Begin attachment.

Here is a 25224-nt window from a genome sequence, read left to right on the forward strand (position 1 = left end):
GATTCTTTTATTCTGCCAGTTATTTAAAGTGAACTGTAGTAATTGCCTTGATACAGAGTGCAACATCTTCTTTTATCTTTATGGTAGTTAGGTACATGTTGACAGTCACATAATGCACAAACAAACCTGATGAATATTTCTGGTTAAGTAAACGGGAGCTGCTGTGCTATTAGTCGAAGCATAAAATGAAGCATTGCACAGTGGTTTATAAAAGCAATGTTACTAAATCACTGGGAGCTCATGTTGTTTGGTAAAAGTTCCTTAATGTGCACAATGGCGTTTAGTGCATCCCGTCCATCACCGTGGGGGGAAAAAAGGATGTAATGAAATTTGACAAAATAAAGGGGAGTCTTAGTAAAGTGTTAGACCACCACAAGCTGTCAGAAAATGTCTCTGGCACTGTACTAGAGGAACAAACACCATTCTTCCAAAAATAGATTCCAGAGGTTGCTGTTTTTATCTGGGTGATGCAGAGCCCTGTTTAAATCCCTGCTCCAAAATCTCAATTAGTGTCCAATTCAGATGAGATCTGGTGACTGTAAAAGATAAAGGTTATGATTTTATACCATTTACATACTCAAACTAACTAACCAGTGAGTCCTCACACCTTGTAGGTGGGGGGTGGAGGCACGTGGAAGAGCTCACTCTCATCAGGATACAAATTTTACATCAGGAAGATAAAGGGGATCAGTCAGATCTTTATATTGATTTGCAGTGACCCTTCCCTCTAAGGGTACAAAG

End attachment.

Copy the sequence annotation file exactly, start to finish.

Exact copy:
Here is a 25224-nt window from a genome sequence, read left to right on the forward strand (position 1 = left end):
GATTCTTTTATTCTGCCAGTTATTTAAAGTGAACTGTAGTAATTGCCTTGATACAGAGTGCAACATCTTCTTTTATCTTTATGGTAGTTAGGTACATGTTGACAGTCACATAATGCACAAACAAACCTGATGAATATTTCTGGTTAAGTAAACGGGAGCTGCTGTGCTATTAGTCGAAGCATAAAATGAAGCATTGCACAGTGGTTTATAAAAGCAATGTTACTAAATCACTGGGAGCTCATGTTGTTTGGTAAAAGTTCCTTAATGTGCACAATGGCGTTTAGTGCATCCCGTCCATCACCGTGGGGGGAAAAAAGGATGTAATGAAATTTGACAAAATAAAGGGGAGTCTTAGTAAAGTGTTAGACCACCACAAGCTGTCAGAAAATGTCTCTGGCACTGTACTAGAGGAACAAACACCATTCTTCCAAAAATAGATTCCAGAGGTTGCTGTTTTTATCTGGGTGATGCAGAGCCCTGTTTAAATCCCTGCTCCAAAATCTCAATTAGTGTCCAATTCAGATGAGATCTGGTGACTGTAAAAGATAAAGGTTATGATTTTATACCATTTACATACTCAAACTAACTAACCAGTGAGTCCTCACACCTTGTAGGTGGGGGGTGGAGGCACGTGGAAGAGCTCACTCTCATCAGGATACAAATTTTACATCAGGAAGATAAAGGGGATCAGTCAGATCTTTATATTGATTTGCAGTGACCCTTCCCTCTAAGGGTACAAAG